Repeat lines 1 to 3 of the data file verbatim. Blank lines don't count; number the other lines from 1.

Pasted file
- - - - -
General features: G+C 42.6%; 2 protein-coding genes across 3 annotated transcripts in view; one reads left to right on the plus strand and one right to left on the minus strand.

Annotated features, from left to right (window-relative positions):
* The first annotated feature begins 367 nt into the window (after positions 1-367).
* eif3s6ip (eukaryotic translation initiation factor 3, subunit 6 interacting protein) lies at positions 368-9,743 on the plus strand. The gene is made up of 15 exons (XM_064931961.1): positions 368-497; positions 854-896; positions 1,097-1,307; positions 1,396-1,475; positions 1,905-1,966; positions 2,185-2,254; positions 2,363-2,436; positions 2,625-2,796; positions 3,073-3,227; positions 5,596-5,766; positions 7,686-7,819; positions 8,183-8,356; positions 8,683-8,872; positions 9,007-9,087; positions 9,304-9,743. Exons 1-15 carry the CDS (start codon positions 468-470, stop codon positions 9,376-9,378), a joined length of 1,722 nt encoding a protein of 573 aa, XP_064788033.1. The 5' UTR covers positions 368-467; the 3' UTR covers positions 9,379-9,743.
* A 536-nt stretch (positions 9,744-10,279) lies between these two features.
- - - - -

General features: G+C 42.6%; 2 protein-coding genes across 3 annotated transcripts in view; one reads left to right on the plus strand and one right to left on the minus strand.

Annotated features, from left to right (window-relative positions):
* The first annotated feature begins 367 nt into the window (after positions 1-367).